A Few Thoughts from the Water

Those of us who dabble with tournament angling certainly enjoy the fun, camaraderie, and the occasional trophy or paycheck. I’m certainly no exception to this rule and will continue to participate as long as the first two remain at the top of the list. Recently, I considered the joy of fishing as never before. What is it that attracted each of us to the sport before tournament angling was so pervasive? Why is it some of us choose to pursue fishing as if it were a long lost lover and others around us can’t figure out why we spend so much time and money on the sport?

The charm of fishing is that it is the pursuit of what is elusive but attainable, a perpetual series of occasions for hope. Every time we step onto a boat or take to foot beside a lake or river it is with great hope and anticipation. Our expectation is that not all our casts will go unanswered or without reward. We become eternal optimists and the weight of the world doesn’t seem so heavy. It clearly is a sport where one cast can make the entire outing one for the memory bank. The challenge of not only locating your quarry, but figuring out how to catch them consistently, and the time spent searching brings joy in the next bend or deep water hump.

The first principle of reading water is this: Fish are found at the edges of things. How many reports have you read that start with this…Found fish at the weed edges or at a 10 foot drop off main lake points? As a new angler to Bass fishing I am always amazed how predictable Bass are in relation to their location on a daily basis. Edges are simply predictable ambush points and if we are metaphorically reading our watery book you can eliminate a great deal of time by fishing only those areas where defined edges occur.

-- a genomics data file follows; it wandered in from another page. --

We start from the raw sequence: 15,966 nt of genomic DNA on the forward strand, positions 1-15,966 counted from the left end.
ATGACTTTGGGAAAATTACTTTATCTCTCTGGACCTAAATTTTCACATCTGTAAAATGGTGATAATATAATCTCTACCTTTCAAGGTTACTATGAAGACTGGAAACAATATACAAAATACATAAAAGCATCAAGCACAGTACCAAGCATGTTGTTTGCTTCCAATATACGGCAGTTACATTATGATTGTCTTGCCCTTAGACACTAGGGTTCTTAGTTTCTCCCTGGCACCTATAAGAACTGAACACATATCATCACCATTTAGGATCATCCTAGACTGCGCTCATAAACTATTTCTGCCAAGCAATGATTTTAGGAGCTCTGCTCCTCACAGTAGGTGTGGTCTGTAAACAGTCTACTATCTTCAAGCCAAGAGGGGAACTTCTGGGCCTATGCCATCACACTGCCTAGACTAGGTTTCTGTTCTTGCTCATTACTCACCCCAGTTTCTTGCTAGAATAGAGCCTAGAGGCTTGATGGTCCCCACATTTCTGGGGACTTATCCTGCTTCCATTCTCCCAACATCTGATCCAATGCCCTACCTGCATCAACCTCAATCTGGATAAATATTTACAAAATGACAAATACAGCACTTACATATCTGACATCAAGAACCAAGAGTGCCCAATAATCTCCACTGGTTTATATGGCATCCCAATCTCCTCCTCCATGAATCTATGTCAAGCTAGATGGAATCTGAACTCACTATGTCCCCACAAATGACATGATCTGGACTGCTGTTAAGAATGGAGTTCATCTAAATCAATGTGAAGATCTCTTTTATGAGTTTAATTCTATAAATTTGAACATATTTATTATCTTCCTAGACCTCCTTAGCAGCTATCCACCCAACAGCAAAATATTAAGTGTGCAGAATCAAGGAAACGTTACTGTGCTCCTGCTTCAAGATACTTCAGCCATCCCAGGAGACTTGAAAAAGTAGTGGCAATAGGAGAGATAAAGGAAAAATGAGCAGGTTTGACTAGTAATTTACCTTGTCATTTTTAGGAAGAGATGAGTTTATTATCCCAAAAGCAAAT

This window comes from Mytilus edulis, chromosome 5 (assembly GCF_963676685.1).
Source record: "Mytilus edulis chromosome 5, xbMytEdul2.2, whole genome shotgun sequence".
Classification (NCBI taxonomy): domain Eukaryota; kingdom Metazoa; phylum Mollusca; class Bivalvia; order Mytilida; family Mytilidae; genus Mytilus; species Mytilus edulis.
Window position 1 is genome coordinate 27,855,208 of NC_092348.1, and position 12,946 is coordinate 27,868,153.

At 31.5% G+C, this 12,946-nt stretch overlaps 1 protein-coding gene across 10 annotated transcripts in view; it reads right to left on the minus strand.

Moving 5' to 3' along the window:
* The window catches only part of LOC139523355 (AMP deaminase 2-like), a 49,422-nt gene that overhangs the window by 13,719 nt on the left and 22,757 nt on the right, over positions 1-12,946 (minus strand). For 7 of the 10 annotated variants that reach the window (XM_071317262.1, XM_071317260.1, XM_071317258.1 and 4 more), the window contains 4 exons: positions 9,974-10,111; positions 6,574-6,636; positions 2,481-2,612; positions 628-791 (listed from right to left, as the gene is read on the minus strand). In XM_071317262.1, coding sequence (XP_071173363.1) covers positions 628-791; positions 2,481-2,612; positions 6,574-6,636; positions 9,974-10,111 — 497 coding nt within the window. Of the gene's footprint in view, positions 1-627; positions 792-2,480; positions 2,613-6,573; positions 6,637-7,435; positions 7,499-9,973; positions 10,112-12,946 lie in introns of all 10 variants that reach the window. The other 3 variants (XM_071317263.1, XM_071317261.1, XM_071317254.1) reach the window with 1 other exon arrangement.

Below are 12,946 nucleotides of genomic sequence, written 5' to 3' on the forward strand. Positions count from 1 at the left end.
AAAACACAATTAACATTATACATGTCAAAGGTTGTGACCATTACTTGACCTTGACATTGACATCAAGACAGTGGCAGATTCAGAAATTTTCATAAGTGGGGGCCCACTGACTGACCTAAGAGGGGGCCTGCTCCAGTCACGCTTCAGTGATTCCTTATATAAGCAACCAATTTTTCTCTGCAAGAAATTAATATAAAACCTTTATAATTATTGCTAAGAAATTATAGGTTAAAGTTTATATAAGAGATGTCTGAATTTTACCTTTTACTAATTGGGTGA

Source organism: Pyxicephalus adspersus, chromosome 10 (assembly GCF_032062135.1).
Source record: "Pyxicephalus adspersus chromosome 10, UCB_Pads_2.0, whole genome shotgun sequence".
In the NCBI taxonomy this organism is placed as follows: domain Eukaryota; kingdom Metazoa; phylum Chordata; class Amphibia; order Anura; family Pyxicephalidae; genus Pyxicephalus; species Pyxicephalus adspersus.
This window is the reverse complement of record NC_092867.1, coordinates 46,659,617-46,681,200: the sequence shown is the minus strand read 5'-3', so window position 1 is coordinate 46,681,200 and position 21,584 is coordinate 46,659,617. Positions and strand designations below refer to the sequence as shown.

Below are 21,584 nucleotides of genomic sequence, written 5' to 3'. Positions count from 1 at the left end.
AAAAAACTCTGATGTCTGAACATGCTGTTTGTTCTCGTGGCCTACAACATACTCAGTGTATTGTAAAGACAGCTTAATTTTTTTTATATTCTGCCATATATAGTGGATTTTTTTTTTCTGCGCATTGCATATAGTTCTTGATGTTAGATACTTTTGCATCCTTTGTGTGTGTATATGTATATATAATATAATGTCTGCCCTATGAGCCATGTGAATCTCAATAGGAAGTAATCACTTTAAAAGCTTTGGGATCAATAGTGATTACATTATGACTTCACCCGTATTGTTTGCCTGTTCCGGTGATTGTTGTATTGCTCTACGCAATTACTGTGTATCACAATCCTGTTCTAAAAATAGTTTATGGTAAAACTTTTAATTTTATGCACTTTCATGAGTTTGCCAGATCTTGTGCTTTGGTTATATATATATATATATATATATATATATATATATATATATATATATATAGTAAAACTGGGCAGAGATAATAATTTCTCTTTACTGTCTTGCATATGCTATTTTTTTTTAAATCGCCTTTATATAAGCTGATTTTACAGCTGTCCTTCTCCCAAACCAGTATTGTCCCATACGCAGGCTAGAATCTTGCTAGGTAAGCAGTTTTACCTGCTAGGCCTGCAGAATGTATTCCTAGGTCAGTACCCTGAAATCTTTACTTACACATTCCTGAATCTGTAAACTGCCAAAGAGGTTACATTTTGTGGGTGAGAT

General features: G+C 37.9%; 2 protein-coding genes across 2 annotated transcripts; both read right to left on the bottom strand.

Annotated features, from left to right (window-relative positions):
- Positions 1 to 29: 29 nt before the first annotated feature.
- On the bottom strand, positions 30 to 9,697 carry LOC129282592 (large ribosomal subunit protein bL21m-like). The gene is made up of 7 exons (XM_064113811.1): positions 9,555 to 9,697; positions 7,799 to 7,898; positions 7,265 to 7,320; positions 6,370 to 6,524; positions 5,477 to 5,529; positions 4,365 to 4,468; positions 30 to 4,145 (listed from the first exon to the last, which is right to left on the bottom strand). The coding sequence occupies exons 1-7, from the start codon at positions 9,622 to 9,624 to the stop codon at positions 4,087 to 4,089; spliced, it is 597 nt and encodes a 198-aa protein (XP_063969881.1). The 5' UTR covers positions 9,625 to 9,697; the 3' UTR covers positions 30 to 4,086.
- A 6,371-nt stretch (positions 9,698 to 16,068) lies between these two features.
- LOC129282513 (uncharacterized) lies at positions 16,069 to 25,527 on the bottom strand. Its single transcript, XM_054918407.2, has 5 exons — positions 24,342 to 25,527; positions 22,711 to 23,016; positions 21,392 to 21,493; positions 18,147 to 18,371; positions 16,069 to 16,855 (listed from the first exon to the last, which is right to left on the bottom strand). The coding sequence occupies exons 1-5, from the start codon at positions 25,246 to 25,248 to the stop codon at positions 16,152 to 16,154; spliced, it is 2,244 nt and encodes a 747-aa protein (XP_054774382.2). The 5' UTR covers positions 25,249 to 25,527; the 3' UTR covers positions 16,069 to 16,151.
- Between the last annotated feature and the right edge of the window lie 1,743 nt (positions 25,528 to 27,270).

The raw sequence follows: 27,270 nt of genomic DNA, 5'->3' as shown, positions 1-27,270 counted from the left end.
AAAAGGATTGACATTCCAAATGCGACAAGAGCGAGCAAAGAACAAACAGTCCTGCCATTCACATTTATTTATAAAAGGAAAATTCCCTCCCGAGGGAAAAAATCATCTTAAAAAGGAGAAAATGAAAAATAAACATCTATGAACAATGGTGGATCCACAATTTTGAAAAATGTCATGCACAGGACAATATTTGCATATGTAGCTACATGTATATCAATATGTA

“Adopt the pace of nature; her secret is patience.” Ralph Waldo Emerson The operative word is timing. Whether we wait out the tides, moon phases, winds, blue-bird skies, or wrong bait selection, the only certainty is that we must be patient. In my short Bass fishing experience I’ve had tournaments where the bites never came, came in a short window, or waited to occur until just before weigh in. The key in each situation was to believe the next cast was going to garner a bite. Up to, and including, the cast just before you pull up your trolling motor and head for the barn. The problem most of us face is the drive through philosophy that permeates most of America. We want our fish now! The truth is patience is the greatest gift fishing offers to us and why many of us only find success on occasion while others stand atop the podium consistently.

It is my hope that each of us can find joy in the educational value of simply being on or near the water. Like you, I enjoy catching fish and will continue to do so until I am not able to do so. But, it is important that no matter how deep our involvement with the sport our focus should always be in learning and growing our sport so the next generation of anglers can pass along their knowledge to their kids.

Stay safe and take a kid fishing. TG.